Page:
Politicians need to listen to their voters' fears, says expert

As the West grapples with the rise of populism, experts argue that mainstream politicians should listen to the public's grievances, even if they don't adopt their solutions.

The Current for September 19, 2018

From how the Anita Hill case in 1991 parallels the hearings of U.S. Supreme Court nominee Kavanaugh; to why living with less as a minimalist is a form of consumerism; to the allure and dangers of populism in politics today ... This is The Current with Anna Maria Tremonti.

Publishers of 'atonement' essays face backlash in #MeToo era

Two media outlets have garnered backlash in recent weeks after featuring personal essays penned by disgraced radio hosts, reflecting on the aftermath of sexual assault and harassment allegations in the era of #MeToo.

Laws to suppress black vote in U.S. are being drafted with 'horrific efficiency,' says author

In her new book, author and academic Carol Anderson explores the history of voter suppression in the U.S., and argues that a resurgence of those tactics affected the 2016 U.S. presidential election.

The Current for September 18, 2018

From whether there is room for redemption for the men exposed by #MeToo, and what they have to do to achieve it; to author Carol Anderson's new book on how voter suppression is destroying democracy ... This is The Current with Anna Maria Tremonti.

Girl wins refugee status, but her family could still be deported

An 11-year-old girl has been granted refugee status in Canada due to the risk of facing FGM in her native Sierra Leone. Her mother and young brother have not been granted permission to stay, leaving her mother with an impossible choice.

How domestic abusers are leveraging technology to harass and control

The rise of technology has created new avenues for domestic abusers to target victims. An Edmonton woman shares her story of how her ex-boyfriend sent men to her house for sexual encounters by setting up a fake online dating account.

One year after Hurricane Maria, Puerto Rico crisis hotline receiving 600 calls a day

A year after Hurricane Maria devastated Puerto Rico, the population of the U.S. territory is in the grips of a mental health crisis.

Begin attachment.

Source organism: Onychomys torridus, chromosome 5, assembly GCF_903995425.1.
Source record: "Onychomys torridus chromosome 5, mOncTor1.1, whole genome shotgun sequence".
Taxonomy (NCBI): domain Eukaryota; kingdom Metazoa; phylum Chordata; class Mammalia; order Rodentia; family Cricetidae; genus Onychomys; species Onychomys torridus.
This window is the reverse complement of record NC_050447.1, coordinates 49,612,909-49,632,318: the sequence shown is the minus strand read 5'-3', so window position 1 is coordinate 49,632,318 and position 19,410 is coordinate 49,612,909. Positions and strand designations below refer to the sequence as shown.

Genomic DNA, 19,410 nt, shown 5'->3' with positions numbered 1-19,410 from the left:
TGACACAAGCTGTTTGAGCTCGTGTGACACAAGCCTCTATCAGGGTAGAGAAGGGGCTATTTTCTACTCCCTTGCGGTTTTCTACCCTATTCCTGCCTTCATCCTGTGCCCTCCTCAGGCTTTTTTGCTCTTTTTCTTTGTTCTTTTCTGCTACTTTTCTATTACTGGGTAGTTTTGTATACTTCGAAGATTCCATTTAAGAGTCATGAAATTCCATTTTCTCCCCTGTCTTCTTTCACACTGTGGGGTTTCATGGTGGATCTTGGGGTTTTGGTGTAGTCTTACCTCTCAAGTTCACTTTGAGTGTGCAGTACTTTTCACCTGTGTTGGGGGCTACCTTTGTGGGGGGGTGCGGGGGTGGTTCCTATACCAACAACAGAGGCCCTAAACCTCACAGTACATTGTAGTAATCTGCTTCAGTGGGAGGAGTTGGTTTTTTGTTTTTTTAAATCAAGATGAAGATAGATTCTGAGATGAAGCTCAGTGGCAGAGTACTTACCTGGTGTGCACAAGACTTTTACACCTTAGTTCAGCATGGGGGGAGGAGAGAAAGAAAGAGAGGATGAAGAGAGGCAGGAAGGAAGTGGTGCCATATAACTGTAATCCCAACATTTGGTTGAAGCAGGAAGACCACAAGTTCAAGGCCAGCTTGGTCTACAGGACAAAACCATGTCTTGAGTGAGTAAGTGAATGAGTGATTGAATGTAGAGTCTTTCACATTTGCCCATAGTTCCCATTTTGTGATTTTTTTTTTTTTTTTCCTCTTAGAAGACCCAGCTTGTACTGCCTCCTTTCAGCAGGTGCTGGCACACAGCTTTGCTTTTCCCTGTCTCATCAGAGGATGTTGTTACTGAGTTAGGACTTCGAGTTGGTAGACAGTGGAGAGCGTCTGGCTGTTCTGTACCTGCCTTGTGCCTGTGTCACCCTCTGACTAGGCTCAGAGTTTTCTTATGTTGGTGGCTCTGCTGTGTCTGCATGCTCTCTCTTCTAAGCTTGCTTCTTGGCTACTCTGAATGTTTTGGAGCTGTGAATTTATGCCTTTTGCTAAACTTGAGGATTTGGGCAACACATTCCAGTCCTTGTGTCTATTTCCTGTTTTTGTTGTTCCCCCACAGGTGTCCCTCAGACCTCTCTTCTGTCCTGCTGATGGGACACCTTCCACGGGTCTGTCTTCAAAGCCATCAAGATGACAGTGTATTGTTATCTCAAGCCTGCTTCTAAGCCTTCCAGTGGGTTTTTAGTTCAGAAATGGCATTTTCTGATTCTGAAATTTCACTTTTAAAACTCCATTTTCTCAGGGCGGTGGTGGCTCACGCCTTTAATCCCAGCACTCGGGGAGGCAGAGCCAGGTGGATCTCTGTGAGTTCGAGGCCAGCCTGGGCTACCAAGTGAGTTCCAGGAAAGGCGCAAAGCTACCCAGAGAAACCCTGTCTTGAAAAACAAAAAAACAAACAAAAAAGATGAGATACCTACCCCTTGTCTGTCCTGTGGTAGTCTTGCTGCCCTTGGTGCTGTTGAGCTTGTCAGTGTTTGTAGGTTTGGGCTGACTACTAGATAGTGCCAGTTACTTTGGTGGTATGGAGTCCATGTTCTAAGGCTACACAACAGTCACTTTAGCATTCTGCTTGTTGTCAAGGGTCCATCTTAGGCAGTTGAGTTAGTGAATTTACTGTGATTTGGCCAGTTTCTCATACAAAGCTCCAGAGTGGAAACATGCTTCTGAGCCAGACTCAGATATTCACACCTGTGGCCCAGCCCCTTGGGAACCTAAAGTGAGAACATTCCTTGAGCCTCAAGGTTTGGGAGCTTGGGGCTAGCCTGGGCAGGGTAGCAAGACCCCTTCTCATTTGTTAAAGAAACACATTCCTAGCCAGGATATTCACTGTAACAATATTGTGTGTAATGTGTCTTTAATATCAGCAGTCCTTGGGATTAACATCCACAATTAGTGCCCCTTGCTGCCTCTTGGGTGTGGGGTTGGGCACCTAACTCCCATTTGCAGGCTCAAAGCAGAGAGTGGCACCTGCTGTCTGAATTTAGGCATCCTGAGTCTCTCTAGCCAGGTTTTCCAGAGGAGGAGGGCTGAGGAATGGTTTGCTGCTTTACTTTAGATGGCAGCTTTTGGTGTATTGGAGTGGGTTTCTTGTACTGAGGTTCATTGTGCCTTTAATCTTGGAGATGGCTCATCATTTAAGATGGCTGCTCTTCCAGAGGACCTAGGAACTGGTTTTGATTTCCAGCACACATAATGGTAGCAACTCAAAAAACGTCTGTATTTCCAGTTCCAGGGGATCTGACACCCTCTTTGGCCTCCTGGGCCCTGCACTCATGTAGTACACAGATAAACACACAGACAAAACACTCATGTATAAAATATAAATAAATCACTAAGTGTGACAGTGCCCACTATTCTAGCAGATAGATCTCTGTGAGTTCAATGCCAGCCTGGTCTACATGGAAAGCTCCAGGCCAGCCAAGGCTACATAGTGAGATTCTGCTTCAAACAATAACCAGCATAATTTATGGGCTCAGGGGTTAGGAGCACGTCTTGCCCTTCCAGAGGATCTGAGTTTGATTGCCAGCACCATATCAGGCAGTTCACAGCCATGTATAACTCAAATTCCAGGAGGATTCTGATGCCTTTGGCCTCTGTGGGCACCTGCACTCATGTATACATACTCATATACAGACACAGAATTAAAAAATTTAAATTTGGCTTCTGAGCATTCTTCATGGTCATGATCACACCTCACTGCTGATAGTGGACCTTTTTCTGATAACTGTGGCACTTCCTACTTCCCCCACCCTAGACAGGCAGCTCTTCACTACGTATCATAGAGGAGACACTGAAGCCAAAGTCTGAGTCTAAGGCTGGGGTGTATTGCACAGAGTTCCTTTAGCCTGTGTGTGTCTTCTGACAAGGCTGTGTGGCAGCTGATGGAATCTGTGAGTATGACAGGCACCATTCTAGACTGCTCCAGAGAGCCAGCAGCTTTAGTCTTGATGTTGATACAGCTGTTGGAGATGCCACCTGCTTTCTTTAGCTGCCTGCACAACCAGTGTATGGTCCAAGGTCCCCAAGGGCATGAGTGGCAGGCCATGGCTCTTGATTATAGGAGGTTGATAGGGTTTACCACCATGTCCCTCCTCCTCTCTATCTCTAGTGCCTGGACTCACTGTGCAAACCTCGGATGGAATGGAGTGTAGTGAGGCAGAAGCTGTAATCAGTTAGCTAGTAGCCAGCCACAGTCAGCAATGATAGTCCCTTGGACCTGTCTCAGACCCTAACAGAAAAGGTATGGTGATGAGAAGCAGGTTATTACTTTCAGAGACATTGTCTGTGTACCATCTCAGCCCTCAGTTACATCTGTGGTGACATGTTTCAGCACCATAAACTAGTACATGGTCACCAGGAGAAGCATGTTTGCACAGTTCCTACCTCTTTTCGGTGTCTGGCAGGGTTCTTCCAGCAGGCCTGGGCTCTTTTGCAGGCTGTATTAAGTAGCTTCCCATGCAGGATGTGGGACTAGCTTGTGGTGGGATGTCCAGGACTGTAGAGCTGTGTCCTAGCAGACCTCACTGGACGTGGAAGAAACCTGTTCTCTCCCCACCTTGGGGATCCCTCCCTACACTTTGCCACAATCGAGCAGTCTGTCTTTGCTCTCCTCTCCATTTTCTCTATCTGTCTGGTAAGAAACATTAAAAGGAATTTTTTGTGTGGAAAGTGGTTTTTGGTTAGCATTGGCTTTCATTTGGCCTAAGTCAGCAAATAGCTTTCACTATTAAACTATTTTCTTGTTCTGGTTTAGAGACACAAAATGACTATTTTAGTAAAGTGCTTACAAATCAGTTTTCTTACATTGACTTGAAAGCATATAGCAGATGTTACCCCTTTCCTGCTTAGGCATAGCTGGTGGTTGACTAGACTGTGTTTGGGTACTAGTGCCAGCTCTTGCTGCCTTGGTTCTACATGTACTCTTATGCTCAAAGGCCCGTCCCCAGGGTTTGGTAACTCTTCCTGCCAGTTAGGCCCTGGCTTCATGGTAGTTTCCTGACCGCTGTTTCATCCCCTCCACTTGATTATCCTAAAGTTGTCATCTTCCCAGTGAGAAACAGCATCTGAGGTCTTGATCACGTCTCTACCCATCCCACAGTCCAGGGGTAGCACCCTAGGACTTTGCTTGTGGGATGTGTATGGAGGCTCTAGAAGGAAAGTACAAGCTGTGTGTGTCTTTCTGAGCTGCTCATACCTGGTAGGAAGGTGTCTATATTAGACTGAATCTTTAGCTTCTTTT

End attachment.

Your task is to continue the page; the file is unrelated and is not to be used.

The Current for September 17, 2018

From Puerto Ricans living in broken homes, struggling with mental health issues a year after Hurricane Maria; to a shelter teaching women to protect themselves against domestic abusers using spyware on smartphones; to a mother's choice: leave her 11-year-old daughter in Canada or go back to Sierre Leone ... This is The Current with Anna Maria Tremonti.

Why the iPhone won't let you ducking swear

Thank Apple software engineer Ken Kocienda for turning your foul language into fowl language on your iPhone. He shares the thinking behind the autocorrect feature that he says was the right decision at the time.

The financial crisis happened 10 years ago — that's how long it took this man to sell his house

Ten years after the financial crash, many people are still struggling with the aftermath. One man's dream home turned into a nightmare that lasted 10 years.

Allegedly poisoned Russian activist's life could depend on Canada's response: Browder

The alleged poisoning of a member of Pussy Riot, along with the appearance of two alleged poisoners on Russian state TV, is a message to the West, says Putin critic.

The Current for September 14, 2018

From questioning why Apple's new iphone hasn't updated autocorrect software so texters can swear; to Americans still impacted from the 2008 market crash; to Putin critic Bill Browder's own fears he might be the next target of poisoning ... This is The Current with guest host, Michelle Shephard.